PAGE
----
3. “This object, like millions of others, was part of the fabric of life, not part of the monoculture we now call ‘museum.’”
Alli: The imperial idea of temporality claims that there are discrete units of time. There is the past, which is over, and there are the present and the future. In your work, you break with the borders that imperialism requires, both spatially and in temporality, but also within institutions like archives and museums. Looking at this photograph, can you say more about your understanding of the relationship between plundered objects in a museum and the neutralizing function that museums serve within society?
Azoulay: I took this image last year at the Royal Museum of Central Africa in Tervuren, Belgium. This museum was founded by King Léopold II to display objects stolen from the Congo, access to which other imperial actors had “granted” him with imperial hubris and power. King Léopold II, responsible for the genocide of millions of Congolese, built this museum with the resources, free labor, and treasures that he plundered from Congo. Seven years ago the museum announced that it was starting a process of decolonization and closed its doors until reopening last year. I’m afraid, though, that the museum’s understanding of decolonization is very limited.
In the 1950s, when Congo was still under Belgian occupation, this object stood at the top of a chief’s house. I saw it first in a small booklet of images taken by a Belgian art historian. What does it mean to be a Belgian art historian who publishes research in state publications when the objects you study are stolen and the people to whom they belong are under occupation? It means that you have free access to everything expropriated from these people and the imperial right to see everything. This right is recognized by one’s imperial peers, but refuted by the people to whom the objects belong.
Even though they had been colonized, people sought ways not to let experts see everything. Their resistance was often repressed by armed forces, but ignored by non-armed experts of empire, meaning scholars. The image of this object taken in the 1950s encapsulates this. The Belgian art historian who took the photograph wrote in the caption that the left arm was deliberately broken by the local people who didn’t want to be forced to disclose its meaning or hand over the power of the object. Even though the art historian understood the message, he nonetheless took a photograph of the object, which was then transferred to the museum and is still being shown there, with no account of the violence that facilitated its transfer. Now displayed in the museum, there is no caption attesting to this resistance, and the object, actually crafted in the mid-twentieth century, is displayed as an old tribal piece, a ruin of a sort.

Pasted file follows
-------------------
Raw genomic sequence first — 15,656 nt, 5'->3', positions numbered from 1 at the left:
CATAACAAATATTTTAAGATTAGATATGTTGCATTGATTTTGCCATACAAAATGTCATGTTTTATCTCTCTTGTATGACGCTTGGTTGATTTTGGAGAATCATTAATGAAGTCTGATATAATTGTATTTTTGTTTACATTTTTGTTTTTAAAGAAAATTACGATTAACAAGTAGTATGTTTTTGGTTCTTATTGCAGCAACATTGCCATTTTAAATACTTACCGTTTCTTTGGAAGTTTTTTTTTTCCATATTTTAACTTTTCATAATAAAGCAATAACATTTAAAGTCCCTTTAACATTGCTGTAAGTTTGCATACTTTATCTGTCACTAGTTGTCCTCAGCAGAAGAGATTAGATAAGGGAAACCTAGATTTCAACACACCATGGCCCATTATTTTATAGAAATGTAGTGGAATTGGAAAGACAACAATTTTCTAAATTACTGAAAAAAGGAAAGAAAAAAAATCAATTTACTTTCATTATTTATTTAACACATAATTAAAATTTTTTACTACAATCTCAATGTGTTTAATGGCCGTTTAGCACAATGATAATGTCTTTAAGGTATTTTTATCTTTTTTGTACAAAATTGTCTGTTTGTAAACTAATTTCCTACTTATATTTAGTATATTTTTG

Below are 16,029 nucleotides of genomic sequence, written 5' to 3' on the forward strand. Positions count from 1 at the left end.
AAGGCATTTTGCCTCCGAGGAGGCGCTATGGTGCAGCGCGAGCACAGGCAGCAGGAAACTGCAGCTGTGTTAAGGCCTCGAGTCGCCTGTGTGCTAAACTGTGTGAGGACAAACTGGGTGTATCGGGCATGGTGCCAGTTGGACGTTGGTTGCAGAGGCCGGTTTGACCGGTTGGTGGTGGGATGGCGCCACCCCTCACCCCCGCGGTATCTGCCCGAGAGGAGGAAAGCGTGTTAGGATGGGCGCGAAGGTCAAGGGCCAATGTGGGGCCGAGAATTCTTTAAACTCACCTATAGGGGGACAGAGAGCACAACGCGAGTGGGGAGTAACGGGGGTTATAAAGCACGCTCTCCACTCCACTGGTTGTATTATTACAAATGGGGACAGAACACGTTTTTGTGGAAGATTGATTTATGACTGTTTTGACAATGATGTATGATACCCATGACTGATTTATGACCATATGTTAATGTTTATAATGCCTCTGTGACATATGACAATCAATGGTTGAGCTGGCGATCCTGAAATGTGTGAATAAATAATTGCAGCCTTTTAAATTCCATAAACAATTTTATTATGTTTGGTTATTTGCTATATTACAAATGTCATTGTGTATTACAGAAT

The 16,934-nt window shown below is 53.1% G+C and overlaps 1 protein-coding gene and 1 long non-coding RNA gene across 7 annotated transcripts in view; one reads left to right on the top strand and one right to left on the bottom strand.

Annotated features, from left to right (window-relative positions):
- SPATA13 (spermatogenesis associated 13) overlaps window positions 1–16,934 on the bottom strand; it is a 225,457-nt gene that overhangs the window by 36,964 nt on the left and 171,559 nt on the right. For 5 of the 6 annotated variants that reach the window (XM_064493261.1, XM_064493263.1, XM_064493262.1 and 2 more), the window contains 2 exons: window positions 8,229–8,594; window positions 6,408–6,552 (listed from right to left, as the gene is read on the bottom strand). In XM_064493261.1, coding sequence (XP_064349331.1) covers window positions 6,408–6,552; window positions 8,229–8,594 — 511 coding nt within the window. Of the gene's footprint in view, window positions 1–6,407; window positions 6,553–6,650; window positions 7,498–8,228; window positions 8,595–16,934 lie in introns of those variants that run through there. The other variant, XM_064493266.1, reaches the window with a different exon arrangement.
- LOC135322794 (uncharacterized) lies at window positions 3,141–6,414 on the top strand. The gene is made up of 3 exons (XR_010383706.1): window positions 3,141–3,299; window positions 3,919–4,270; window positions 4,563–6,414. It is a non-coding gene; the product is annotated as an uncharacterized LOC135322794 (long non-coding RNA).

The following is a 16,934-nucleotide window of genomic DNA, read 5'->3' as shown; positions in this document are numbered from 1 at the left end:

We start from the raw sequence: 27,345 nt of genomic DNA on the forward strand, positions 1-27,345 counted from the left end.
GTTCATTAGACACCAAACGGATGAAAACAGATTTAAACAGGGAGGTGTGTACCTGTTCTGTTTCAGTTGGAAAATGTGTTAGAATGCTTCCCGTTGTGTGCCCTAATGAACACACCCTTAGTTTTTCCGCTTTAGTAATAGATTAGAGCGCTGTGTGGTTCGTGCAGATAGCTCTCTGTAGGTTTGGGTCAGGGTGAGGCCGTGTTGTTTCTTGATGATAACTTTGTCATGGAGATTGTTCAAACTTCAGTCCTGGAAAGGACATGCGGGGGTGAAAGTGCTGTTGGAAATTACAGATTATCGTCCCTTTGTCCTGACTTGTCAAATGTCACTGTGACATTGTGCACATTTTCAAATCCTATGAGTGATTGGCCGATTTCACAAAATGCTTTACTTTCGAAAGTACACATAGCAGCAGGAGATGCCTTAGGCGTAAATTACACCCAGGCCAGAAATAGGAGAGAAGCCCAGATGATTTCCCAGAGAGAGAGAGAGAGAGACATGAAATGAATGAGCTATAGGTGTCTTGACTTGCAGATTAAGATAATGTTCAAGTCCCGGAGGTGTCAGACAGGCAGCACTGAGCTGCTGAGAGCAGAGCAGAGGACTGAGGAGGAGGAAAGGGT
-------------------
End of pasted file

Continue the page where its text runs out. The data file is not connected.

The local people were prepared to damage their own beloved object to protect their culture from the invading gaze of the colonialists. What we do not know is if the elimination of this piece increased or decreased the amount of violence exercised against them to force further disclosure of their secrets in the name of scholarship and “universal” values of art, knowledge, and historic preservation. This object, like millions of others, was part of the fabric of life, not part of the monoculture we now call “museum.” When we speak about the plunder of objects, the violence is not only that of extraction, it is also the violence of naturalization: that is, of what was extracted by the museum so that museum-goers can look at the objects as detached from the physical, spiritual, and cultural environment of which they were part and from the decades of violence that severed them from that environment.
4. “It is not possible to decolonize the museum without decolonizing the world.”
Alli: So, is it even possible to decolonize a museum, or decolonize an archive? Your work sits within a movement calling for decolonization, along with the work that Decolonize This Place is doing.
Azoulay: It is not possible to decolonize the museum without decolonizing the world. It doesn’t mean that we shouldn’t engage with this important work, but we have to do so with the full awareness that decolonization cannot be limited to discrete objects, museums, or archives, and cannot be substantial as long as the people from whom all this wealth was expropriated are not allowed to lead the process. It is not about hiring an individual curator from Congo or Nigeria, but about opening the imperial borders and letting people re-build their worlds in proximity to their objects.
When I look at this map of migration, I see patterns of counter-expeditions, a belated movement of people to join the objects that were forcibly migrated away from them decades or centuries earlier. We should think about those people who are deemed “undocumented” alongside this massive forced migration of objects that started in the sixteenth and seventeenth centuries, objects that are still held in imperial archives, museums, and libraries.
Rather than thinking of decolonizing the museum as a discrete institution, as if the museum exists in a world apart, I study the correlation between the migration of people and objects, out of which I configured this non-imperial right—the right to live near your objects. With this right, it is not hard to imagine what it would mean to live in a world free of imperial borders, a world in which people whose culture had been destroyed are recognized as those whose rights are inscribed in the objects preserved in Western-type museums.